Tuesday, 26 April 2011

Run for the hills!

‘Warning: 5% Battery Remaining’. Oh, shit.

I am several miles from the nearest human, over a thousand feet above sea level and have no food, no water and no map. Soon I will have no phone either, which to be honest is largely irrelevant as I have no signal. I am dressed in running shorts and a T-shirt, with my ordinary road shoes on – probably two miles from the nearest road. It looks like it’s going to rain. The sheep are laughing at me, and with good reason.

Rewind a few days and the root of this madness might become apparent. I was delighted to be invited down to a house in the middle of nowhere in the Scottish Borders, for a long weekend of eating, drinking, countryside appreciation and, quite explicitly, running. Our host, a gentleman of Yorkshire extraction who has previously made me run with whisky demons and made major demands on my race schedule, was envisioning a group of a dozen guests having a jolly time, of whom quite a few would be up for a wee jog, including himself. We were to celebrate his 25th birthday.

We were good at eating. We were excellent at drinking. We were exemplary at banter. But the running element came under threat almost immediately. The night before the pre-determined Saturday morning run our esteemed host, giddy with birthday excitement, managed to smash up his knee during an altercation with a skip and some rocks. At 6am the following morning one of the running party laced up her trainers and headed off solo, several hours before the rest of the team regained consciousness. This left just three of us still keen for a run; ‘Aye Aye’ Jenny Mackay – queen of the Kilomathon, veteran of the London Marathon and regular Great North Runner, Roger ‘Shades’ Thornton, who rows a lot and owns a pair of trainers, and yours truly, keen for some miles and fresh air. We were all very hungover.

We head out in search of a rumoured farm track which promised lovely views, some lambs to look at and a nice, easy-to follow route.  Nobody mentioned that it was quite so spectacularly uphill, pitched at an angle that a ski jumper might have baulked at.  What we then did looked like running, but was really just a little faster than walking. In fact, before long, it was walking. But the further we climbed uphill, ‘adopting a run-walk strategy’, the more amazing the views became. A warm breeze cooled our struggling bodies, and soon the track gave way to a ruined, ancient road running alongside a dry-stone wall. The terrain evened out and the flocks of newborn lambs became more spread out. We were a thousand feet in the sky, with a staggering view in every direction.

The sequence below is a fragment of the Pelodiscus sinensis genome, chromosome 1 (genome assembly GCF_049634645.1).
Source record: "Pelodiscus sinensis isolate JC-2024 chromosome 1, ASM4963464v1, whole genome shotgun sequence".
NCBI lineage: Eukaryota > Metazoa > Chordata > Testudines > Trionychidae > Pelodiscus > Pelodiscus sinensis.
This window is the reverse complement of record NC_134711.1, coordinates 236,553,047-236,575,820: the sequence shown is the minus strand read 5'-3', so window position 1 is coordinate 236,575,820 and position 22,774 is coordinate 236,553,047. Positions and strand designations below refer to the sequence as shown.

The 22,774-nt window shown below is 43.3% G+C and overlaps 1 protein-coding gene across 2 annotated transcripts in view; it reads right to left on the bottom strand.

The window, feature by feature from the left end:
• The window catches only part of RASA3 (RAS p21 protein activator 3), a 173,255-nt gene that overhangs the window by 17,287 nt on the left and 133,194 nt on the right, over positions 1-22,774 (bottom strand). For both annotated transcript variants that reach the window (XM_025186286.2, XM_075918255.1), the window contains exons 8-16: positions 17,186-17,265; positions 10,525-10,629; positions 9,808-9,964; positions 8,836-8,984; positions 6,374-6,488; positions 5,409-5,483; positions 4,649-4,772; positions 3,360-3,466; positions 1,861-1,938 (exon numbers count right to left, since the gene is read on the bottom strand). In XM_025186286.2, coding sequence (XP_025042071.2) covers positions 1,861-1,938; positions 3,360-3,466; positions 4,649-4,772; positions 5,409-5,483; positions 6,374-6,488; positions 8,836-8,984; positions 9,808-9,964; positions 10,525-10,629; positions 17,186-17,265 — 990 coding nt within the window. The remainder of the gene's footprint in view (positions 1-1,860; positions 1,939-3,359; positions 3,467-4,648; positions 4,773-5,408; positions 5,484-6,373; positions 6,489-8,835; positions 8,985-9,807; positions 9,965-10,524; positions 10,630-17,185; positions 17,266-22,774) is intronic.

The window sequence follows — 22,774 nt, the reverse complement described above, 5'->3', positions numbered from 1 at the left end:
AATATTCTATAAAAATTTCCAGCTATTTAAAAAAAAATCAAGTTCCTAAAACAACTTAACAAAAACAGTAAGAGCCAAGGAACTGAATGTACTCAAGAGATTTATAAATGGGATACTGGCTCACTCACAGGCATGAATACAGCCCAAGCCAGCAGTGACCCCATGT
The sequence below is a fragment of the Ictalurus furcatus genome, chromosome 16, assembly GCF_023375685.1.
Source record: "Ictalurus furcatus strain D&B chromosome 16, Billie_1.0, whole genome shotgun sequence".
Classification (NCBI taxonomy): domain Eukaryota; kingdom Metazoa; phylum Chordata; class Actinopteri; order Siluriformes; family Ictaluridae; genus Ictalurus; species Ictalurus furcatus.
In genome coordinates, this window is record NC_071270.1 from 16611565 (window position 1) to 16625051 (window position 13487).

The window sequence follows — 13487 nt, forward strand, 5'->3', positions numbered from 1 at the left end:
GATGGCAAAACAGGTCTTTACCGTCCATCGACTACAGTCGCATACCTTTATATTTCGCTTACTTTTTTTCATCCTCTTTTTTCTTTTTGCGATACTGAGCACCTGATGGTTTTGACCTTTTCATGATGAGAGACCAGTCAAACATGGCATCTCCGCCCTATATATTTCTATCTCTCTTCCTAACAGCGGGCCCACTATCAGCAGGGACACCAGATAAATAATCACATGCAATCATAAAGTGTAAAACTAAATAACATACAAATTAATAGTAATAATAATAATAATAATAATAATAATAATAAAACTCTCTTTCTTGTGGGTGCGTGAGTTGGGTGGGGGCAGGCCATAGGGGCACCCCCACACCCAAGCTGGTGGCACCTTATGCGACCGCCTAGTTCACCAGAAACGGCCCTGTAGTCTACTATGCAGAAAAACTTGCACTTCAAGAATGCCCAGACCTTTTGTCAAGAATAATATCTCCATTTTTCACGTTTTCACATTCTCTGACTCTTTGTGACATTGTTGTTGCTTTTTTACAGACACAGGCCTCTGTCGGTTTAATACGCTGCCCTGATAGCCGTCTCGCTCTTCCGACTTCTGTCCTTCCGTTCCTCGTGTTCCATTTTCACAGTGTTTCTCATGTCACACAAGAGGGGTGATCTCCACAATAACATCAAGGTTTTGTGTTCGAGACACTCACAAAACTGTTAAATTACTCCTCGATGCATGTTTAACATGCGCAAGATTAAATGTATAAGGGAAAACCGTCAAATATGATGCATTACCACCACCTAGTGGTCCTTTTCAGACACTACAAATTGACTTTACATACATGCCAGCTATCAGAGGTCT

The rumoured farm track. This is the best condition it was in.

It was wonderful. I was over the moon.

But Jenny and Roger had had enough. They insisted that their usual training routine in Cambridge had not prepared them for these hills. No-one in Cambridge has even heard of hills, apparently. We agree to part ways – I need to run a little further, and they intend to turn tail back towards the house, to make full use of the downhill reward they’ve earned for all their hard work on the way up. I fail to notice that my phone is dying, I have no water,  no watch and no clue.

Once I finally stop climbing at 1053 feet above sea level, (having ascended 569 feet in 1.4 miles), I reach a signposted crossroads. I know for sure that the English border isn't actually that far from here, if only it weren't for the ridiculous hills in the way. I have a rough idea that if I make it to the border there'll be a nice road to follow back - again, if only I knew which direction to head in. I choose one direction, but have to turn back before long as the track peters out, reclaimed by the wilderness. Back to the crossroads.

So I take the other option - downhill. I am descending into the neighbouring valley, away from the way I came. And by descending, I mean falling, fast, trying to make my legs keep up with the momentum imposed by gravity, that wily old dog. At the bottom of the valley I reach two ruined cottages, a tiny stream, and a minuscule bridge. It's all very lovely, but I have a 200 foot climb followed by a 500 foot drop before I make it home. On my own. 

‘Warning: 5% Battery Remaining’. Oh, that again.

The track has deteriorated somewhat...
But somehow this is brilliant. The warm breeze is still lovely. The silence is absolute - I haven't brought my headphones. The solitude is immense, and the view is fantastic. I love everything about it. Much as this situation isn't ideal from a safety perspective, there's something primal about being alone in the middle of nowhere, relying on my own two feet to get me home. About being completely alone in the hills.

As you might have guessed, I do eventually make it home. The straight-line distance is just 3.55 miles, but it has taken me over 45 minutes to go the distance. The RunKeeper record of this jaunt is a bit dubious as I had to manually enter the last section after my phone died. But what this has taught me is the running isn't always about numbers and stats - this run was about me, mostly on my own, conquering whole valleys with just my two feet. I bloody love running.

Happy adventuring.


2011 to date - miles: 386.41, parkruns: 4, races: 2, miles biked: 12.85

P.S. Happy Birthday Ben, you lovely man.

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